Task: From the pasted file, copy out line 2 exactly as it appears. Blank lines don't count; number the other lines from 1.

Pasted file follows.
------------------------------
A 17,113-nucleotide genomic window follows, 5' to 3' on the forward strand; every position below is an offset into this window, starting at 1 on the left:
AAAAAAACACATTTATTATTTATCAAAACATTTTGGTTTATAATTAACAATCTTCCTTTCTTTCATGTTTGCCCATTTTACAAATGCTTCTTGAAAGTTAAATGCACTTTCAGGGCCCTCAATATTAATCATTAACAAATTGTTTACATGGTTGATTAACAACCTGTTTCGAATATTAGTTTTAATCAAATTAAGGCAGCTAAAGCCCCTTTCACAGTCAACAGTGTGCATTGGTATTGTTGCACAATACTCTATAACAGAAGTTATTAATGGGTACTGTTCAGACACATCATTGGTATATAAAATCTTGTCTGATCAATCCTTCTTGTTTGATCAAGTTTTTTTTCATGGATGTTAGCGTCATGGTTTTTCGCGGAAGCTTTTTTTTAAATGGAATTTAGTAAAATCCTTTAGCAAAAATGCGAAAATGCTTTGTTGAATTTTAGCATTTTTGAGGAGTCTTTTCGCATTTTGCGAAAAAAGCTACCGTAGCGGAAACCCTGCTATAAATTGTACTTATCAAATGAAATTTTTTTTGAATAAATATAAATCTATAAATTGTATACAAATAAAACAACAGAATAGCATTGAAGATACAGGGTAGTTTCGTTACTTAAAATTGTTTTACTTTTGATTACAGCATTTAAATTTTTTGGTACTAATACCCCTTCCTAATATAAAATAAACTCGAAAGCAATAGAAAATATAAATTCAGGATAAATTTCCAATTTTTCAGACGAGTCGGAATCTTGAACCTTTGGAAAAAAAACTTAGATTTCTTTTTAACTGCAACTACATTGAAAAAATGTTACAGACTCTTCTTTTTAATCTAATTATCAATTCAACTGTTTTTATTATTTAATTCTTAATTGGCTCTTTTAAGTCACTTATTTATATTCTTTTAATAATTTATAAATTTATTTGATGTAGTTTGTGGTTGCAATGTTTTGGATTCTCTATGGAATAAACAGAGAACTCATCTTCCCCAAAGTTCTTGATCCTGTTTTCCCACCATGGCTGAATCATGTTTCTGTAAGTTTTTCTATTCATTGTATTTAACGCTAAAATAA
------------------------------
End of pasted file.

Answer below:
AAAAAAACACATTTATTATTTATCAAAACATTTTGGTTTATAATTAACAATCTTCCTTTCTTTCATGTTTGCCCATTTTACAAATGCTTCTTGAAAGTTAAATGCACTTTCAGGGCCCTCAATATTAATCATTAACAAATTGTTTACATGGTTGATTAACAACCTGTTTCGAATATTAGTTTTAATCAAATTAAGGCAGCTAAAGCCCCTTTCACAGTCAACAGTGTGCATTGGTATTGTTGCACAATACTCTATAACAGAAGTTATTAATGGGTACTGTTCAGACACATCATTGGTATATAAAATCTTGTCTGATCAATCCTTCTTGTTTGATCAAGTTTTTTTTCATGGATGTTAGCGTCATGGTTTTTCGCGGAAGCTTTTTTTTAAATGGAATTTAGTAAAATCCTTTAGCAAAAATGCGAAAATGCTTTGTTGAATTTTAGCATTTTTGAGGAGTCTTTTCGCATTTTGCGAAAAAAGCTACCGTAGCGGAAACCCTGCTATAAATTGTACTTATCAAATGAAATTTTTTTTGAATAAATATAAATCTATAAATTGTATACAAATAAAACAACAGAATAGCATTGAAGATACAGGGTAGTTTCGTTACTTAAAATTGTTTTACTTTTGATTACAGCATTTAAATTTTTTGGTACTAATACCCCTTCCTAATATAAAATAAACTCGAAAGCAATAGAAAATATAAATTCAGGATAAATTTCCAATTTTTCAGACGAGTCGGAATCTTGAACCTTTGGAAAAAAAACTTAGATTTCTTTTTAACTGCAACTACATTGAAAAAATGTTACAGACTCTTCTTTTTAATCTAATTATCAATTCAACTGTTTTTATTATTTAATTCTTAATTGGCTCTTTTAAGTCACTTATTTATATTCTTTTAATAATTTATAAATTTATTTGATGTAGTTTGTGGTTGCAATGTTTTGGATTCTCTATGGAATAAACAGAGAACTCATCTTCCCCAAAGTTCTTGATCCTGTTTTCCCACCATGGCTGAATCATGTTTCTGTAAGTTTTTCTATTCATTGTATTTAACGCTAAAATAA